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I'm running CentOS in Linux text mode. When I run the command ls /usr/, the output is too hard to read (dark blue on black). How can I change the text coloring?

Screenshot of the ls output

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2 Answers 2

up vote 16 down vote accepted

If you are wanting to change your colours in the console, that is outside X, then you can specify colours in your .bashrc, like so:

if [ "$TERM" = "linux" ]; then
    echo -en "\e]P0222222" #black
    echo -en "\e]P8222222" #darkgrey
    echo -en "\e]P1803232" #darkred

Where you are defining black as #222222 See this post for the details: http://phraktured.net/linux-console-colors.html

If you are working in X, then you can customize your setup by defining your colours in your .Xresources like so:

 *color0:  #3D3D3D
 *color8:  #5E5E5E
 *color1:  #8C4665
 *color9:  #BF4D80

and then sourcing this file when you start X, typically from your .xinitrc:

xrdb -merge ~/.Xresources

The Arch Wiki has a page on .Xresources that explains all of the options: https://wiki.archlinux.org/index.php/Xresources

Another enhancement you can make either in X or not is to specify all of the different filetypes that you would like to colour—and their respective colours in a .dir_colors file, like so:

.xinitrc       01;31 
.Xauthority    01;31
.Xmodmap       00;31
.Xresources    01;33

To get started, copy /etc/dir_colors to your user's /home directory and make your changes. Then source this from your .bashrc with eval $(dircolors -b ~/.dir_colors) This will allow you fine-grained control over the colours of files and filetypes when you use ls.

You can find (an incredibly detailed and thorough) .dir_colors example file here: https://github.com/trapd00r/LS_COLORS/blob/master/LS_COLORS

With a combination of all three approaches, you can create a reasonably uniform setup, whether you are working in the console or in X.

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i am sorry, i am a new learner of linux. i installed it in linux text. there is no console. all the thing are running in command line. thank you, –  runeveryday Aug 23 '11 at 3:43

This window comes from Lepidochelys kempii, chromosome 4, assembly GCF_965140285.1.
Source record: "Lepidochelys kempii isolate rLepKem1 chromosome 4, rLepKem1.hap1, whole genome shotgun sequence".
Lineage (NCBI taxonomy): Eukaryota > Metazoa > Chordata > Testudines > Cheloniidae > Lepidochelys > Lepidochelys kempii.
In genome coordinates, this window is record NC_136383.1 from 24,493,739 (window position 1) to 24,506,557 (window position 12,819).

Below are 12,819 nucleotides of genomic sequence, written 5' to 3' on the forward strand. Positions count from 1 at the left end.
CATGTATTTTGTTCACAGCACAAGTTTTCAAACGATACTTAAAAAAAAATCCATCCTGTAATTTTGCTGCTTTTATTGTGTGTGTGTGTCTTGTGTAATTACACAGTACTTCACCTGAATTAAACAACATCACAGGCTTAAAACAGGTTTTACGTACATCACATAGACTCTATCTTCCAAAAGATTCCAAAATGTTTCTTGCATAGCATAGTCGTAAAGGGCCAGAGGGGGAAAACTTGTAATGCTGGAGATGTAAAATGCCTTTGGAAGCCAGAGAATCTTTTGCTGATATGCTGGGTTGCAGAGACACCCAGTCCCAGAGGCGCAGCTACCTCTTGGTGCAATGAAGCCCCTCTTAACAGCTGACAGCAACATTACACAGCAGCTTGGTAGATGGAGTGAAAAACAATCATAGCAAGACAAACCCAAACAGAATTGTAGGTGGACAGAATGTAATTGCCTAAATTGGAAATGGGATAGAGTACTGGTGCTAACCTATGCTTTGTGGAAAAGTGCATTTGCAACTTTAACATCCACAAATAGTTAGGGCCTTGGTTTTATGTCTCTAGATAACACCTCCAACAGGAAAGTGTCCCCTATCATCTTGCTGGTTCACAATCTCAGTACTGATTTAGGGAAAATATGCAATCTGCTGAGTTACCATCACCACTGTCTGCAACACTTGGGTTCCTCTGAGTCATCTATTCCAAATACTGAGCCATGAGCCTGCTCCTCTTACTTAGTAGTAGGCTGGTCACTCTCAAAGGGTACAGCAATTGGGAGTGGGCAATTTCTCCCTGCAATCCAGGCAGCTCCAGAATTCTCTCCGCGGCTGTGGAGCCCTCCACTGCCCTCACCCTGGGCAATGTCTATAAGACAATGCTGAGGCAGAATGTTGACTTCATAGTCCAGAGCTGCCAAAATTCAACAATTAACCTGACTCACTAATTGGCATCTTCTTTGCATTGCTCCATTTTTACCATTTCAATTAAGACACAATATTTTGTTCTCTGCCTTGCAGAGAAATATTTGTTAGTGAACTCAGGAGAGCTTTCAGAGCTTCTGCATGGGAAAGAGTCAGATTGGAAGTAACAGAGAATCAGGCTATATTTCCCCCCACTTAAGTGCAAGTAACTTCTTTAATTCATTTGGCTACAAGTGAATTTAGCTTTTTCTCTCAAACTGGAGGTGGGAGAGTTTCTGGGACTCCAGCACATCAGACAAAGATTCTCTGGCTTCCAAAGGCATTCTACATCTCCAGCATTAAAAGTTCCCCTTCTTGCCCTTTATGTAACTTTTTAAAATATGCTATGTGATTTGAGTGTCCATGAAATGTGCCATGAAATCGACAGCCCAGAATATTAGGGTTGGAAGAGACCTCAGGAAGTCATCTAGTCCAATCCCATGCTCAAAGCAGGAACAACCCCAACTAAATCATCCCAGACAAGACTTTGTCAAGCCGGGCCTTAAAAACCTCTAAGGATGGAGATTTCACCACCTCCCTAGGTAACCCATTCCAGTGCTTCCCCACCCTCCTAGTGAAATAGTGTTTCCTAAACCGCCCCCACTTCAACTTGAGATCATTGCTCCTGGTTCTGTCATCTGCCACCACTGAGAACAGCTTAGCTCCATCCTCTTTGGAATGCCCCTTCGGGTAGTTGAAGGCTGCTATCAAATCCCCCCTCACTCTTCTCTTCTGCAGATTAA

Yes: that is what I meant when I said outside X - in the TTY consoles (TTY 1-7). –  jasonwryan Aug 23 '11 at 3:48
jasonwryan,i run the command vim /etc/DIR_COLORS the DIR is 01;34 HOW TO CHANGE TO teal color. thank you, –  runeveryday Aug 23 '11 at 6:46
The term colours are here: tldp.org/HOWTO/Bash-Prompt-HOWTO/x329.html Green is 00;32 and light/bold green is 1;32 The only way to get teal is to use the method I described above to define one of those 16 colours as a hex equivalent of teal. –  jasonwryan Aug 23 '11 at 6:55
sorry if this is a beginners question, but does your answer change for a Unix system in OS X? –  Charlie Parker Jun 16 at 1:19
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The file you want is /etc/DIR_COLORS. I had the exact same issue as you and changed directories to a teal color. Works much nicer.

cp /etc/DIR_COLORS /home/yourusername/.dir_colors

Edit /home/yourusername/.dir_colors, you will see this line:

DIR 01;34    #directory

Change that to this:

DIR 01;36    #directory

Which makes directory colors teal.

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when i run the command /etc/DIR_COLORS it output permission denied. i am the root user, why? how to change the color to teal. thank you –  runeveryday Aug 23 '11 at 3:41
@run It's not a command, it's a configuration file; open it in a text editor –  Michael Mrozek Aug 23 '11 at 3:59
the DIR is 01;34 HOW TO CHANGE TO teal color. thank you, –  runeveryday Aug 23 '11 at 4:55
@MaxMackie This does not seem to work for me (copied to ~/.dir_colors) and changed everything to 00. Found that I have to open a new terminal. How is this enforced/attached to the current terminal? –  Bernhard Feb 24 at 16:02
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